The trade union movement has been very much in the limelight over the past seven to eight years. Attention has been drawn to it both by what it has been doing, and to that which it has not done.
In a period where Barbados has been adversely affected by a global recession that has resulted in negative to no economic growth, increased unemployment and basically a moratorium on salary increases, the relevance of the unions has been magnified.
One of the most important features that has driven Barbados’ development and fostered a culture of relatively peaceful co-existence among capital, labour and Government has been the Social Partnership. It has served Barbados well and long may it do so.
There are some who live safely and smugly in the halls of academia, often to a parasitic degree, who would make light of that relationship. Indeed, one such political thinker recently suggested in a veiled – some might argue condescending manner – that there was likely unholy compromise to be found in the DNA of the “good unionist”.
Among the several examples he drew while speaking at a function of the National Union of Public Workers (NUPW), was that the “good unionist” who believed fervently in the Social Partnership, and strived to make the Social Partnership work, often did so despite the fact that it might be a cover for legitimizing the disenfranchising of workers.
“It is a fine and wonderful compliment to the current leadership of the NUPW that in this moment when the call for brave, honest, sincere and genuine pro-worker leadership is at its loudest, that from all indications, you have been categorized, by those who do the categorizing, as bad unionists,” Dr Tennyson Joseph noted then.
We support the union movement; we support capital; and we support good governance. But we are cognizant of the fact that for each party to feast there must be fare on which to dine. Militant unionism will not bring into existence bounty that does not exist. Capital will not part with bounty that will undermine its survival. Nor should good government allow capital or labour to so undermine the fare that no one eats. It is about balance and finding the best methodology to arrive at that balance. And it might not always be about mutually acceptable balance, but that which is realistically feasible.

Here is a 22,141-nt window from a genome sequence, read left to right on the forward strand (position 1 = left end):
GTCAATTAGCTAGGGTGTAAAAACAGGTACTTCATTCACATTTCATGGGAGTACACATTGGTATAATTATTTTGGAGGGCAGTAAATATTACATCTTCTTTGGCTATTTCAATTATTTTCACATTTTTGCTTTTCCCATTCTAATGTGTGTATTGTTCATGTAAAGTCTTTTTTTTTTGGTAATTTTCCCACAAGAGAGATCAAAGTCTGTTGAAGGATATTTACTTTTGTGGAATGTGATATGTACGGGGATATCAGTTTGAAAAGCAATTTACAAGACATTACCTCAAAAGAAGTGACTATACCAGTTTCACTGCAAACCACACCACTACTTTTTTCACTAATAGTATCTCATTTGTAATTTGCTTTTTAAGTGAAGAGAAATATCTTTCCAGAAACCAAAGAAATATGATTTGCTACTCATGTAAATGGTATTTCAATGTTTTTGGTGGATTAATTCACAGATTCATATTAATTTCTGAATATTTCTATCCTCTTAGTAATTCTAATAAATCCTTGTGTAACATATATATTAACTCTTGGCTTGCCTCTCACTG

In the 1970s in Great Britain there appeared to be a perpetual war between the unions and the Edward Heath’s conservative government. At a time of high inflation in the country, the union movement was swift to take strike action and encouraged workers to work to rule. It was an environment that did the country more harm than good. The National Union of Mineworkers, for instance, advised their workers to do the very minimal on their jobs and this resulted in a decrease in fuel supplies in the country.
It was no surprise that in the 1980s when the Conservatives were returned to office following the Labour Party’s reign that Prime Minister Margaret Thatcher sought to and succeeded in breaking the back of the union movement. Perhaps, her thinking was that this was the only way everyone – to varying degrees – could fare on the cake.
Perhaps the only similarities between Prime Minister Freundel Stuart the late Prime Minister Thatcher is their facility with the Queen’s English. He has never overtly or tacitly shown a desire to destabilize or decimate the union movement. But he has issued a word of advice. He was quite pointed with that counsel last year.
“”So we were all justified in believing that our system of volunteerism was the best system for Barbados because it worked for us. All of a sudden now, like the rushing mighty wind on the day of Pentecost, we have some new actors on the scene who are basically telling us that all of that was nonsense; that what you do is to shut the country down at the first opportunity; that the aim of industrial relations is to teach the Government a lesson. And of course, all Barbadians have seen the extremes to which this new element is prepared to go. They have made it very clear this is new trade unionism. This is the new wine of industrial relations that we are all supposed to drink,” the Prime Minister contended.
Perhaps, Mr Stuart was saying that Barbados’ history of successful development had been built by “good unionists” in a situation where they recognized that what could be rendered unto Caesar was rendered, and what could not be rendered, simply was not.
Mr Stuart noted: “I have listened very carefully to all the utterances and I have noticed a few things. One, I have noted now that process has been banished to the limbo of forgotten things. You don’t have to go through processes anymore. I have noted that the word negotiation has been emptied of all of its significance. So you don’t have to negotiate anymore. What you do is to use bluster, to use bullying and to use blackmail.”
Recently president of the NUPW Akanni McDowall distanced himself from a policy decision by his general secretary Roslyn Smith. Though it was not a case of bluster, bullying or blackmail between the two, it led one to understand why there are some who fear the likely repercussions for Barbados in the era of the new trade union movement.